Miss Claire Willoughby fell in love with Harry, the Eleventh Duke of MacArran, the first time she saw him—as did every other woman in the drawing room. But it wasn’t just the incredible beauty of the man that made Claire love him. It wasn’t his shoulders, which were the width of a garden-hoe handle, or his thick blond hair and brilliant blue eyes. Nor was it his legs, well muscled from years of riding unruly horses, and exposed to their best advantage beneath the brilliant green kilt. No, it wasn’t what she saw that made her sway on her feet: it was what she heard.
At the sight of the kilt, with the silver-topped sporran hanging from his waist, the ivory-handled dirk in his heavy sock, the tartan thrown over one shoulder and pinned with the laird’s badge, she heard a lone man playing the bagpipes. She heard the wind across the fields of heather and the drone of the pipes. She heard the guns of Culloden and the cries of the widows as they grieved for their fallen men. She heard the shouts of joy at victory; the silence of misery at defeat. She heard the sound of hope at the rise of Bonnie Prince Charlie and heard the despair when he was defeated. She heard the treachery of the Campbells, and she heard the long, long wail of pain of the Scots in their centuries-old battle against the English.
All the sounds echoed in her head as she watched Harry, this man descended from generations of MacArran lairds, walk across the room. The other women saw only an incredibly handsome, dashing young man, but Claire looked beyond that and saw what she heard. She could imagine this blond giant sitting at the head of a heavy oak table, a silver goblet in his hand, flickering firelight reflected on his face as he called on his men to follow him. Here was a leader of men.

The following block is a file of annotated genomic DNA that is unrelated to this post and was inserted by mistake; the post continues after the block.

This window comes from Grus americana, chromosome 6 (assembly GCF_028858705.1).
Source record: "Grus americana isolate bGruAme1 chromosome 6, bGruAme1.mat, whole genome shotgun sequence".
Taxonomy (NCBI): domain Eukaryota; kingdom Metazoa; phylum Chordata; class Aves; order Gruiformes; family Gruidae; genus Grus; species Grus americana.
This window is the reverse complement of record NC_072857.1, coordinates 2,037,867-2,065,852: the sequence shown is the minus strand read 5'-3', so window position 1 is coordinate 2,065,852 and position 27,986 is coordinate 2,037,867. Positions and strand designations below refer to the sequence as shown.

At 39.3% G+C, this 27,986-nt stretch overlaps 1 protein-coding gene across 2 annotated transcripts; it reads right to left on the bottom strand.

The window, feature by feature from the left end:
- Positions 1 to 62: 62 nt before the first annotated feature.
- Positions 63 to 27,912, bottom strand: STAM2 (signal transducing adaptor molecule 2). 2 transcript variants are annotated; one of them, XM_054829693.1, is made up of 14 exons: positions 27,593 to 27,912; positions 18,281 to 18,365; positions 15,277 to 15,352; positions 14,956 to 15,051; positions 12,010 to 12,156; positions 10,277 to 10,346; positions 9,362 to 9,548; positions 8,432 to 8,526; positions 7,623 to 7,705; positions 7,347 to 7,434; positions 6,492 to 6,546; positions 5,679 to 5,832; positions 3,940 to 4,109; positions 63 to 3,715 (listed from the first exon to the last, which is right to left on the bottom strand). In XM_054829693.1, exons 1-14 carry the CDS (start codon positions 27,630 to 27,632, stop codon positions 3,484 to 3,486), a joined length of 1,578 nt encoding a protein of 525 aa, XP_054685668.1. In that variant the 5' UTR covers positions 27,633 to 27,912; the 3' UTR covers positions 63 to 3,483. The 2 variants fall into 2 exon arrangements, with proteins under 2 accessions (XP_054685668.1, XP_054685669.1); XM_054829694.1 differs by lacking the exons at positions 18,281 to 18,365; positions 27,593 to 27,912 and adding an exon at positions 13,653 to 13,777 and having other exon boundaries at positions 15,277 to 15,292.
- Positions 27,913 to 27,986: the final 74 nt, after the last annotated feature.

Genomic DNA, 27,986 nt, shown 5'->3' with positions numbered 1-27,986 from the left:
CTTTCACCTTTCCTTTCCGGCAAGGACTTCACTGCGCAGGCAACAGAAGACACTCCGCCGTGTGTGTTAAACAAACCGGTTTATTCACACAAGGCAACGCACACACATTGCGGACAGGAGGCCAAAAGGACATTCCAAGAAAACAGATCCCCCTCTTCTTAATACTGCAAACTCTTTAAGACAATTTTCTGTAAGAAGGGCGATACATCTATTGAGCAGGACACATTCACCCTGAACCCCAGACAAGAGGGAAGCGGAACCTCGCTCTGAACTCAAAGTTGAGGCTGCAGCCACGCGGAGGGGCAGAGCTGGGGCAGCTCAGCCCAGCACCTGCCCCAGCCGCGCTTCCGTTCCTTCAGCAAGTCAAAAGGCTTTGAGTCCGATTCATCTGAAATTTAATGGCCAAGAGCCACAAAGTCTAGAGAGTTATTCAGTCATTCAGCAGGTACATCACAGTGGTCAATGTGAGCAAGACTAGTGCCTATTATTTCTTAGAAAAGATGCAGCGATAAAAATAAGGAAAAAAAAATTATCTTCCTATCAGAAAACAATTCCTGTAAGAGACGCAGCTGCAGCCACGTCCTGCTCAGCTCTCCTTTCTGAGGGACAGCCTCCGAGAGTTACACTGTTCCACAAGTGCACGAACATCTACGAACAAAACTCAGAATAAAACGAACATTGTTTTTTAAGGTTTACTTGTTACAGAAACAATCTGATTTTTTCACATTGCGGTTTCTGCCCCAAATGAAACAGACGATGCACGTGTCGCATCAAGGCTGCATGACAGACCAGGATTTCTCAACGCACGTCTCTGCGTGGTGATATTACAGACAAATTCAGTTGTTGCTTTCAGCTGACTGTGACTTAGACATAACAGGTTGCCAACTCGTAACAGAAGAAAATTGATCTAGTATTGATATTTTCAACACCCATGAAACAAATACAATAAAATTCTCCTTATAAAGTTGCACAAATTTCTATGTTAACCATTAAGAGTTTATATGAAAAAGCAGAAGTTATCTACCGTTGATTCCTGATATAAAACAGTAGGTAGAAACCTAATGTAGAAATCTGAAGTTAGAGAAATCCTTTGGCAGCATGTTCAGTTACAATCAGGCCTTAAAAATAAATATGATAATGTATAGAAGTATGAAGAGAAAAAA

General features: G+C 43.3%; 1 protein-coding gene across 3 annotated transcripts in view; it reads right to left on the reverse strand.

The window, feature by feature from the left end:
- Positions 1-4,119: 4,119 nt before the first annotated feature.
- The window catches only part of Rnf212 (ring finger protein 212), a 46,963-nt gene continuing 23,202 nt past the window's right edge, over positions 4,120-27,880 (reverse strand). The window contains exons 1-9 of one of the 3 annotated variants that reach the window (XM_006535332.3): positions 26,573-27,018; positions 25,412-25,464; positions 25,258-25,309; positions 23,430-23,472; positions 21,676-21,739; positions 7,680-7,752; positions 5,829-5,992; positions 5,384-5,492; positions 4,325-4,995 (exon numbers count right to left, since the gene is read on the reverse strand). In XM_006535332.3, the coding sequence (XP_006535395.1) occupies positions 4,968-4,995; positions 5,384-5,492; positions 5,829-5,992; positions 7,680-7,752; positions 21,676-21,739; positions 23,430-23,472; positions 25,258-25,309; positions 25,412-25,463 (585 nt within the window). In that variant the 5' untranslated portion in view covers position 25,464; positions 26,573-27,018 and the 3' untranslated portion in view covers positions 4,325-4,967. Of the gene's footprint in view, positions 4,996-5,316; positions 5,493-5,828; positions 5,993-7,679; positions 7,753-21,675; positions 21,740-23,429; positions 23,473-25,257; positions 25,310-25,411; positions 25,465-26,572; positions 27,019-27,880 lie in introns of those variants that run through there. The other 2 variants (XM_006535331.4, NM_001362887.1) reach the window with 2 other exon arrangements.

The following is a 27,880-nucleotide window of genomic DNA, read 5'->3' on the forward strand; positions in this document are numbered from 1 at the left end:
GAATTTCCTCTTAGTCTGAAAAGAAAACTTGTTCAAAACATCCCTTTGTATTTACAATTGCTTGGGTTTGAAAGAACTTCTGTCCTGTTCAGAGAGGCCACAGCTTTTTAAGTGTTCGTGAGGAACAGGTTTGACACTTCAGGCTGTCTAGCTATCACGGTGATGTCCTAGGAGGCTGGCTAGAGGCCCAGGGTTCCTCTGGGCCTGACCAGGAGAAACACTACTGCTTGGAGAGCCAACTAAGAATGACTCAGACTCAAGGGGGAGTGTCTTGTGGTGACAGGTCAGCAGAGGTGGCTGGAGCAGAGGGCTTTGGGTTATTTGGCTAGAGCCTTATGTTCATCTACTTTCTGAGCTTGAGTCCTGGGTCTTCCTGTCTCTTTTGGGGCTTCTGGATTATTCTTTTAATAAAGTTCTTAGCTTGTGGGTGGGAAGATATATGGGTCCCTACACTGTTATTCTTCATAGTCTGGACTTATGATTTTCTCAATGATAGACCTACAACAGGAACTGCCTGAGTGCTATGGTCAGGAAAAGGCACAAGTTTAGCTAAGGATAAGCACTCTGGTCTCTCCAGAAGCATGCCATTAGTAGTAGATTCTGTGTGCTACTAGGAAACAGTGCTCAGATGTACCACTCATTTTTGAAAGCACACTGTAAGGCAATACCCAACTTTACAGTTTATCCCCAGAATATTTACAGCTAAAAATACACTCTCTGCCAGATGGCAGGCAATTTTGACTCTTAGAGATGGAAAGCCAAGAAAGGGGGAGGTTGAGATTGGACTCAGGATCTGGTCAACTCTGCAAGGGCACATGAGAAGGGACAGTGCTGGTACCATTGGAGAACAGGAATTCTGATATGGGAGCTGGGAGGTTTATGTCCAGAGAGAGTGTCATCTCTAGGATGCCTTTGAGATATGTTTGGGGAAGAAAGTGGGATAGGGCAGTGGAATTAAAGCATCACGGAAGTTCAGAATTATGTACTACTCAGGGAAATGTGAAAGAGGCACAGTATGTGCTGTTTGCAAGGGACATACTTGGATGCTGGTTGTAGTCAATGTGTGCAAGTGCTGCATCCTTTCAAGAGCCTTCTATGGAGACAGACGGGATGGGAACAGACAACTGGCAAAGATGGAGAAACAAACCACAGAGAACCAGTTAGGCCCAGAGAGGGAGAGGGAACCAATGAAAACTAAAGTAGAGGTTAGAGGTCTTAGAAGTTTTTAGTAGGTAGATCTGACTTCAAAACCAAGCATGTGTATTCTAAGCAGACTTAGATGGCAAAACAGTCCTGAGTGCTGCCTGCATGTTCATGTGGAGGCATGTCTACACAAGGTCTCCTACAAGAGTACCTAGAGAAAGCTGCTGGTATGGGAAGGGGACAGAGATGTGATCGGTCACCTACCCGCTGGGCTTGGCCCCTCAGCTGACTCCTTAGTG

What Harry saw was a short, bosomy young American woman who was pretty, true, but what made her almost beautiful was the expression on her face. She had a look of eagerness, a look of interest in all things and everyone. When she looked at Harry he felt that he was the only one on earth worth listening to. There was curiosity and intelligence in her big brown eyes. Her small, trim body moved quickly, and she walked with a purposefulness that most women didn’t possess.
Harry quickly came to like the fact that Claire was a girl of action. She couldn’t sit still even for a moment and always wanted to go places and see things. Claire suggested outings and ordered the lunch and all Harry and his friends had to do was show up. She made him laugh and she entertained him. Sometimes she talked too much about Scotland’s history, but he found it highly amusing that recounting some battle that had taken place over a hundred years ago could bring tears to her eyes. There seemed to be a hundred dead men whom she considered heroic figures, who she said had led lives of great bravery and importance. When she talked of these men, her eyes turned dreamy and unfocused—so Harry spent that time contemplating her lovely bosom.
It was when she mentioned that Harry’s dead brother was one of her heroes that he sucked a cherry pit down his windpipe and nearly choked to death. Miss Claire Willoughby, never at a loss for action, pushed him over a chair so his belly slammed into the back of it, then she hit him between the shoulder blades so hard the pit flew across the drawing room to land with a splash in the punch bowl.
It was that action that made Harry know Claire was right for the job. Bramley House needed a mistress who could think and react quickly. And all of Harry’s houses needed a mistress who had Claire’s money.
As for Claire, she was stunned at having a Scottish duke pay attention to her. When she was in Harry’s presence, she could hardly breathe. She listened to him and looked at him and smiled at him. She said what she hoped he wanted to hear and did what she hoped he wanted her to do. And when she was out of his sight, she thought about him and sighed.